Nancy Malick of Winchester paints floorcloths that are durable enough to be used as rugs, but are decorative enough to hang as wall art. Malick's floorcloths will be at the Amuse Art and Craft Fair at the Museum of the Shenandoah Valley this weekend.

WINCHESTER — Jewelry, colorful floorcloths and accessories made out of recycled bicycle parts are some of the handcrafted items for sale during the Amuse Art and Craft Fair at the Museum of the Shenandoah Valley this weekend.

More than 45 jury-selected artists will show and sell their works from 10 a.m. to 5 p.m. on Saturday and Sunday.

Admission is free to the art fair.

This is the fourth year for the fair, which will showcase glass, furniture, pillows, pottery, paintings, prints, textiles, baskets, hand-crafted candles and soaps. Some of the artists will also demonstrate their talents. Nancy Malick of Winchester is bringing her painted floorcloths. Malick, who began painting about 35 years ago, discovered the art of floor cloths in the 1990s.

“While working for NBC in Hagerstown, [Md.], I did a commercial for a company and asked a lady I knew to allow me to use her home for the commercial. She had a huge floorcloth under her dining room table,” Malick said in an email.

Turns out someone in downtown Winchester had made the floorcloth, so Malick asked them to show her how it was done.

“I decided that, one day, I would do that,” said Malick, who is now retired and has now has time for her art.

Malick’s floorcloths are durable enough to be used as a rug, but some people use them as wall art. She also makes table runners, placemats, stair treads and floor runners.

Malick starts her floorcloth creations by shrinking the canvas and adding a sealant to both sides to keep out the moisture. After mapping out her design, she paints the floor cloths with acrylics and water-based polyurethane paints.

“I see designs everywhere and design as I go using stencils, stamps, or by free-hand drawing,” said Malick.

The most expensive rug she has designed was based on a pattern found on a friend’s ring.

“It had an oval in the center surrounded by a diamond encircled by a large square with multiple boarders,” she said. “I used an array of stencils to design this piece.”

Malick’s floorclothes are meant to be kept inside. She hopes one day to make floor cloths that can be used outdoors but the paints are expensive so she’ll need a financial commitment from a buyer before moving forward with that project.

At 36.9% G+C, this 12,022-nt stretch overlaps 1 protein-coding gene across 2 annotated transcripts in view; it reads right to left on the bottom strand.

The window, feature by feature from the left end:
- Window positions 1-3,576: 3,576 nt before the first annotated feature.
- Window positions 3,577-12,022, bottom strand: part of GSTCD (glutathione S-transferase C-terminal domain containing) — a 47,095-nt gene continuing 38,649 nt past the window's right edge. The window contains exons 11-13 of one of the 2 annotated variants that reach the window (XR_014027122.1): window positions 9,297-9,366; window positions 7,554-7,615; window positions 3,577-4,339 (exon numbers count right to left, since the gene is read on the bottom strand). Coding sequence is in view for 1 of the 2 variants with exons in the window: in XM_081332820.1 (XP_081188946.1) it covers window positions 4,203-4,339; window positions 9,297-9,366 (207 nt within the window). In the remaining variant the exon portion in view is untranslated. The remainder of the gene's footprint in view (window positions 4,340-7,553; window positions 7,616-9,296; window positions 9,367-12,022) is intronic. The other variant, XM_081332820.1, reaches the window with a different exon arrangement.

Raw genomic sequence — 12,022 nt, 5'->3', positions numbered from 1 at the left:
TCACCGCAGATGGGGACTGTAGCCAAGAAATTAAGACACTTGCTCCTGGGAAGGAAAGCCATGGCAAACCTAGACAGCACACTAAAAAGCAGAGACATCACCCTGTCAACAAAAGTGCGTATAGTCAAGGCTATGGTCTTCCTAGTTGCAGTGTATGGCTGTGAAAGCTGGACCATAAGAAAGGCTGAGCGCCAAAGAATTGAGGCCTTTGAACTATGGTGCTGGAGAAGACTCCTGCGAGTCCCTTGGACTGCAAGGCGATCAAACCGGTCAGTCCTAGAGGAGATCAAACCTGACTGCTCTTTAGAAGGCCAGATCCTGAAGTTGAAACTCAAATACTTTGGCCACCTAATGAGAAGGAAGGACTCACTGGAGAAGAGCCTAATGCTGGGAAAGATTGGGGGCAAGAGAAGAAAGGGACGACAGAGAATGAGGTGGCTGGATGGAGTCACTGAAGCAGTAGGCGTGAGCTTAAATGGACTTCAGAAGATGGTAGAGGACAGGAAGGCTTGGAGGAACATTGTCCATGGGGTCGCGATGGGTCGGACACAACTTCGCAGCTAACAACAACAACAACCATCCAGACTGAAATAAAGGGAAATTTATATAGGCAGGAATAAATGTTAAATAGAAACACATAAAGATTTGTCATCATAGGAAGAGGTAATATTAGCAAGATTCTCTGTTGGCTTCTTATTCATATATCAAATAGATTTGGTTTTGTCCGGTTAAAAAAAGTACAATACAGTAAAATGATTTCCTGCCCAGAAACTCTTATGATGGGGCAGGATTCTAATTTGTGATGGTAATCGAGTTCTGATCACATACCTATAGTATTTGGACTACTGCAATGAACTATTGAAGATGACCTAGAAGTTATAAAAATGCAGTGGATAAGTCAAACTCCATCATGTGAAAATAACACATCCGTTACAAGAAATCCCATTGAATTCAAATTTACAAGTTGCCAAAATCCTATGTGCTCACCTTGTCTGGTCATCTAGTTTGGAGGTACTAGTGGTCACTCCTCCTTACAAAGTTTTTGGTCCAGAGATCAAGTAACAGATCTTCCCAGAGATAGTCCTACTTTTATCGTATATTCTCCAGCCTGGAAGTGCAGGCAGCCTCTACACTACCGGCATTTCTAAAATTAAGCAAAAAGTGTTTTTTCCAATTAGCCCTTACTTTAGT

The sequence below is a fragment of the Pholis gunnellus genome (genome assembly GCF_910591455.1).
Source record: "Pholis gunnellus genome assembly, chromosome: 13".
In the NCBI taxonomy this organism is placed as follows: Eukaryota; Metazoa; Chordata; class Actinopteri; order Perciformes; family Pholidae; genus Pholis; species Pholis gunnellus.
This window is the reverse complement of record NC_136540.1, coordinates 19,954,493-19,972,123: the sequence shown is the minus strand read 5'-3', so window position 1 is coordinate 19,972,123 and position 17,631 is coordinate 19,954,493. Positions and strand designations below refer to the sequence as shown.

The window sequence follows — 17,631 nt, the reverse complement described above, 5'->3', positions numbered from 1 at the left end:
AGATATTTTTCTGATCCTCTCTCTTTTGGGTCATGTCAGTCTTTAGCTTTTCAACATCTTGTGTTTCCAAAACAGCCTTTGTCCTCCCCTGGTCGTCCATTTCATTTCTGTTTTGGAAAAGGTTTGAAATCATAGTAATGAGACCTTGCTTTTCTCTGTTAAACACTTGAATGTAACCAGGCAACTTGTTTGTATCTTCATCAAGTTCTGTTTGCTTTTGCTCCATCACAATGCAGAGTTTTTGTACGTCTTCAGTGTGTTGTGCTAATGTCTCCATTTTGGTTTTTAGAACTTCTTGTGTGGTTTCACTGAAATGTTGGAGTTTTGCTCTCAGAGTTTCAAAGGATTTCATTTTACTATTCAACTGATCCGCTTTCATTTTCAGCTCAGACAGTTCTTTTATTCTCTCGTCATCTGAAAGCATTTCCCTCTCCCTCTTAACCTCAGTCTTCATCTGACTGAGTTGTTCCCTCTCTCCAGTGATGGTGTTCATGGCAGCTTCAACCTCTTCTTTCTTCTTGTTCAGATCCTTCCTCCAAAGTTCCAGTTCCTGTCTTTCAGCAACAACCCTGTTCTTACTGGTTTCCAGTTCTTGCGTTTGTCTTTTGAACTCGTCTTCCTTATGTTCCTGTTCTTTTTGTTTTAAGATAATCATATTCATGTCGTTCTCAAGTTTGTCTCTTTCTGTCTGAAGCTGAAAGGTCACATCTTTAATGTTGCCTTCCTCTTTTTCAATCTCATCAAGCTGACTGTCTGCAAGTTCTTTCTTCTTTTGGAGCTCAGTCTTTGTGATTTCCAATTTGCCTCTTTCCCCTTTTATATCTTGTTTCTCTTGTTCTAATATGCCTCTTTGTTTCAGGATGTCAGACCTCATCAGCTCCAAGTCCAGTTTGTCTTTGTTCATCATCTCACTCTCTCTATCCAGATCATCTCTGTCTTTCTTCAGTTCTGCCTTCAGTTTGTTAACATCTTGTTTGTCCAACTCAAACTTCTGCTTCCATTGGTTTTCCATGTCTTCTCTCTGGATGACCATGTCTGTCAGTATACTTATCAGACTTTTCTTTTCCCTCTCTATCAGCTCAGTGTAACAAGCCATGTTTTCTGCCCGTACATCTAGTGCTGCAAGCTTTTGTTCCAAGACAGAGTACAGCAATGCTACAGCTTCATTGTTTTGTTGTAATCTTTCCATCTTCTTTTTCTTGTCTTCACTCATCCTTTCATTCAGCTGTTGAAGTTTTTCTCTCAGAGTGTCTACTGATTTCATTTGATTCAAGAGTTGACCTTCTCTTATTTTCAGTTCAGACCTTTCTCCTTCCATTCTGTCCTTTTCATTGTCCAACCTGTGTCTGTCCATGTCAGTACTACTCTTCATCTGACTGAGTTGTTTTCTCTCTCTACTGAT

Always learning, Malick said she would next try her hand at making Colonial and Victorian floorcloths based on designs from the 1700s.

“My ancestors were the Malicks and came to America from German in 1735,” she said. “I’ve always been interested in all areas of their history.”

The Amuse Art and Craft Fair is organized by Kim Johnston with Winchester Art Market, Kerry Stavely with Tin Top Art & Handmade and Jaimianne Amicucci with the Creative Crafts Council. The MSV is the host sponsor.

Most of the artists and crafters are from Virginia, Maryland, West Virginia, and Washington, D.C., according to Stavely.

In addition to browsing the displays, attendees may also enjoy a free rock-painting activity at the ShenArts booth and take their pictures in front of a Winchester-themed photo backdrop designed by Valley graphic designer Amie Cave.

The first 25 attendees of the 2019 Amuse Art and Craft Fair will receive a free tote bag and all attendees may enter a daily raffle to wine a tote bag filled with goodies from various Amuse vendors and four free admission tickets to the MSV Gardens at Night concert series.

Food, beer, and wine will be available for purchase. Food selections include barbecue from Jordan Springs Market, the Roaming Bistro food truck (Saturday only), artisanal pizza 3FiresOven (Sunday only), seafood from the Skrimp Shack (Sunday only), and ice cream from Red Fox Creamery.

A regional cultural center, the MSV is located at 901 Amherst St. in Winchester.

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